I’ve been meaning to put together more of a substantial post such as this one for a while now. I’ve been laying awake some nights with ideas running through my mind for different cake designs. Having to go get all of the supplies even for something as simple as this cake – it’s no small feat. One needs a cake turntable, offset spatula (since I forgot mine at work!), gel food coloring, cake boards, colorful nonpareils sprinkles, tons of butter… the list goes on. So when you see those elaborate cakes all over Pinterest – don’t be fooled. Those babies take days of work and sometimes weeks of planning!
Ombre is all the rage right now. Hair, fabrics, food, you name it. If you’re not familiar: ombre is the fade-look. The gradual turn from one shade to another. Buttercream is the perfect medium to practice this technique as it’s smooth and forgiving, and takes color very well. I could hardly decide on colors to fade together, but this magenta and nude tone works perfectly. Another thing not to be fooled by: those nonpareils sprinkles. To get them up one side of the cake and looking a bit aimless, I had to literally throw them at the cake from the side, unleashing the fury of brightly colored rolling sprinkles all over the kitchen!
What a mess.
Now for the cake.
Martha Stewart’s Vanilla Cake (with my own twist): yields one 8 inch cake, 3 layers
120 g soft butter
1+1/2 cup sugar
1 cup milk
2 cup all purpose flour
1 TB baking powder
1/2 tsp salt
1/2 tsp cinnamon
1 tsp ground ginger
2 TB vanilla extract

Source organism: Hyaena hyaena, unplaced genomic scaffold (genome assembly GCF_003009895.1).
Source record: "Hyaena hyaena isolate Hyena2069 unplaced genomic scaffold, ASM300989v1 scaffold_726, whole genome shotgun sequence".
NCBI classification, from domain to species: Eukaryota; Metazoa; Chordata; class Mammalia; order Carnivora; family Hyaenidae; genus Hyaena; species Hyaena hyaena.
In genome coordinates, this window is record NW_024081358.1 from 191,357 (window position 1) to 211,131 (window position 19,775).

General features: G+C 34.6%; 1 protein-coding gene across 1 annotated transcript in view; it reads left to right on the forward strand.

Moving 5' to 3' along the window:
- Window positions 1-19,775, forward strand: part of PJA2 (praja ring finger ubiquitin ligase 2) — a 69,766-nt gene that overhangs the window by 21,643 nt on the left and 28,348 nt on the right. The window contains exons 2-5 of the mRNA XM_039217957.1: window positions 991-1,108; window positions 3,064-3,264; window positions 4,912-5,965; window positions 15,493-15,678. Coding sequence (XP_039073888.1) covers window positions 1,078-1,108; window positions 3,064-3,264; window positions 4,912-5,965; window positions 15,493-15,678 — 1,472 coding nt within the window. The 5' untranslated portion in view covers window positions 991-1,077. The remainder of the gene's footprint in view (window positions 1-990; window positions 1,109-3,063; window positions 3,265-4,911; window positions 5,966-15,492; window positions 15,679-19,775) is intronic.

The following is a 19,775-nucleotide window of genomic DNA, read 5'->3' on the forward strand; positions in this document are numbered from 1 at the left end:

For the syrup:
1 cup lemon juice
1 cup sugar
-Preheat oven to 350 F, and prepare one 8 inch round cake pan with butter and parchment paper.
-Beat the butter and sugar with a paddle in a stand mixer until light and fluffy, at least five minutes.
-Whisk together the eggs, milk, and vanilla, and in a separate bowl whisk together all of the dry ingredients.
-Once the butter and sugar is sufficiently fluffy, begin adding the wet and dry ingredients alternatingly. You can add half the wet then half the dry, then repeat once more. Be sure to scrape down the sides of the bowl during mixing several times.
-Pour the cake batter until the prepared cake pan and smooth the top out with a spatula. Bake until dark golden brown and until the cake bounces back slightly when pressed in the center.
-Cool in the pan for 10 minutes or so, and then invert it onto a wire rack to cool to room temperature (or in the fridge overnight).
-Bring the lemon juice and water to a boil and reserve until cooled to room temperature.
Make your buttercream:
1+3/4 cup sugar
1/2 cup water
1 squeeze lemon or lime juice
7 egg whites
1+1/4 lb soft butter
1 TB vanilla
gel food coloring to your preference
-Place the whites in the bowl of a stand mixer fitted with the whisk, and turn to low-medium speed.
-Place the sugar, citrus juice (just a squeeze) and water in a pot and cook over high heat while the eggs are on low-medium speed. The citrus helps to stop the sugar from crystallizing.
-Cook the sugar syrup to about 120-122 C, or until the bubbles begin to look slow and soapy. You are not looking for the sugar to begin caramelizing and turning yellow around the edges. If this happens stop your egg whites and begin a new batch of sugar. You’ll notice the bubbles boil rapidly at the beginning, but become slower as the water evaporates and the syrup concentrates. If you don’t have a thermometer you can successfully prepare the buttercream in this way – by looking for ‘soap suds’ type bubbling.